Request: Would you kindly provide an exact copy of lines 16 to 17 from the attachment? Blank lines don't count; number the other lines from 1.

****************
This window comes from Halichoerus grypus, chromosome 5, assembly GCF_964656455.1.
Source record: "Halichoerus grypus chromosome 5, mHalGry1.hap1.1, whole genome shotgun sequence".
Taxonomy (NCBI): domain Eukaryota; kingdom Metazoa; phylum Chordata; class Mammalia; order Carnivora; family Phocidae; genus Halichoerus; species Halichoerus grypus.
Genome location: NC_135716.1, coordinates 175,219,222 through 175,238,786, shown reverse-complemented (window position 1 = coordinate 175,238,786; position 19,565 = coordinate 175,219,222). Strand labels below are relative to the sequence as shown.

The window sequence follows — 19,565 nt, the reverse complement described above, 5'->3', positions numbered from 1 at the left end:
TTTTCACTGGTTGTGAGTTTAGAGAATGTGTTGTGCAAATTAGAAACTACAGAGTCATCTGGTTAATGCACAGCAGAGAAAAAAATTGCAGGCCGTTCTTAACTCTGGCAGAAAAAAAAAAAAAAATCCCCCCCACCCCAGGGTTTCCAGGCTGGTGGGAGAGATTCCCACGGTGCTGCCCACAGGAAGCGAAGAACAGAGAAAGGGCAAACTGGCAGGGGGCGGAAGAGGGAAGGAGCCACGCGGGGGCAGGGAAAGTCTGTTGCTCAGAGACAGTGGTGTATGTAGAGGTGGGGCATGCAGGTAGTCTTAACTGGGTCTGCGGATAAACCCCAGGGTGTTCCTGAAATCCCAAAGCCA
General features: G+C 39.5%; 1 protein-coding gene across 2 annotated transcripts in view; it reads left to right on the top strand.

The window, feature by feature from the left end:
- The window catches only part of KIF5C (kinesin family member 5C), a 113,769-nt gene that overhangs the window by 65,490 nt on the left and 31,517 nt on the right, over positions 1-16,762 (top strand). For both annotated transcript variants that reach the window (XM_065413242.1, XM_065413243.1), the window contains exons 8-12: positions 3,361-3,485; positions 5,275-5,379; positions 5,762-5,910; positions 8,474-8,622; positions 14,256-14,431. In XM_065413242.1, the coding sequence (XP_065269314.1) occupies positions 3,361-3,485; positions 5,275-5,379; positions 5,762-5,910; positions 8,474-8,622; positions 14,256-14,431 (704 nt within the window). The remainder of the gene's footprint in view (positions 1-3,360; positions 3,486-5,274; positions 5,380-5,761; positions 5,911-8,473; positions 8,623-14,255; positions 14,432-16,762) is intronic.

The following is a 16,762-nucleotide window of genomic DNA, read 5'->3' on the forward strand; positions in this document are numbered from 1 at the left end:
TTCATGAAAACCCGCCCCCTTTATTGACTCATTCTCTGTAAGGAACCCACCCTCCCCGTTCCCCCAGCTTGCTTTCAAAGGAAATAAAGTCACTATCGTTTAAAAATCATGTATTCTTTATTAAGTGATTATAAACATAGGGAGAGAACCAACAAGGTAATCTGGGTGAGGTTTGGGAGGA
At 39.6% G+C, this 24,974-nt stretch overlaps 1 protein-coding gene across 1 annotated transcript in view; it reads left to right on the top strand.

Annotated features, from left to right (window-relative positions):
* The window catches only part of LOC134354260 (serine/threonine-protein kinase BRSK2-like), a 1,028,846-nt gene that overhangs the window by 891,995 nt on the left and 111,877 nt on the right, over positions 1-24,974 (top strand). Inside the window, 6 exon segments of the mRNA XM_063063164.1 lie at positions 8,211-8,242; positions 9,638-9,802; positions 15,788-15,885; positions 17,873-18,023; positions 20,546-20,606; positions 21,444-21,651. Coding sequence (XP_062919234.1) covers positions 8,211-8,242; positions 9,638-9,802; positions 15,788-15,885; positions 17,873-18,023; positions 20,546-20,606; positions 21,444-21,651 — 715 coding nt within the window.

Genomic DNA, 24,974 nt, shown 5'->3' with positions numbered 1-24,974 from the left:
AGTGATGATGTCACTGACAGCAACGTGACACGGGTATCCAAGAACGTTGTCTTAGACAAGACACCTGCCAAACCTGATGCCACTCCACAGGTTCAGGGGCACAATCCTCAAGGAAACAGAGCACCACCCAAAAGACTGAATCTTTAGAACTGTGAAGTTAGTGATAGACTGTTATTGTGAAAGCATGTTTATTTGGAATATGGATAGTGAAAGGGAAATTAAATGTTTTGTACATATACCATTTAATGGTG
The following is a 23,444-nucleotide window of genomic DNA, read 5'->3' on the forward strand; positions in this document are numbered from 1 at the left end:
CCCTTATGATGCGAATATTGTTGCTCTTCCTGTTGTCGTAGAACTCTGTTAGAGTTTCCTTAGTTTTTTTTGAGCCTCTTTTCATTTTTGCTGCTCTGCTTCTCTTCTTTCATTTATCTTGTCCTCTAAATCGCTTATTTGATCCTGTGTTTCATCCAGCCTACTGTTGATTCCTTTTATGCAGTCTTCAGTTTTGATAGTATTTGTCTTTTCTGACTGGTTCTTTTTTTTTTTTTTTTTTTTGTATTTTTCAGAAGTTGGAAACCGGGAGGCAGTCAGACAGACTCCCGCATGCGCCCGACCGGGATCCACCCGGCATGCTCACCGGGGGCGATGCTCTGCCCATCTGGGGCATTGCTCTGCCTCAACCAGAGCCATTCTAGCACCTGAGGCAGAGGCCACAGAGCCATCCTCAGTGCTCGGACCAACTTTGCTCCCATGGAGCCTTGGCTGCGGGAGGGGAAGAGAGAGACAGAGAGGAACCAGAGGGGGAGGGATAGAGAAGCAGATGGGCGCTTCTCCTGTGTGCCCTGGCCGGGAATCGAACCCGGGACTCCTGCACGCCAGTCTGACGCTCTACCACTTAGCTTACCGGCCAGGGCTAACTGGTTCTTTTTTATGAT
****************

AGTGATGATGTCACTGACAGCAACGTGACACGGGTATCCAAGAACGTTGTCTTAGACAAGACACCTGCCAAACCTGATGCCACTCCACAGGTTCAGGGGCACAATCCTCAAGGAAACAGAGCACCACCCAAAAGACTGAATCTTTAGAACTGTGAAGTTAGTGATAGACTGTTATTGTGAAAGCATGTTTATTTGGAATATGGATAGTGAAAGGGAAATTAAATGTTTTGTACATATACCATTTAATGGTG
The following is a 23,444-nucleotide window of genomic DNA, read 5'->3' on the forward strand; positions in this document are numbered from 1 at the left end: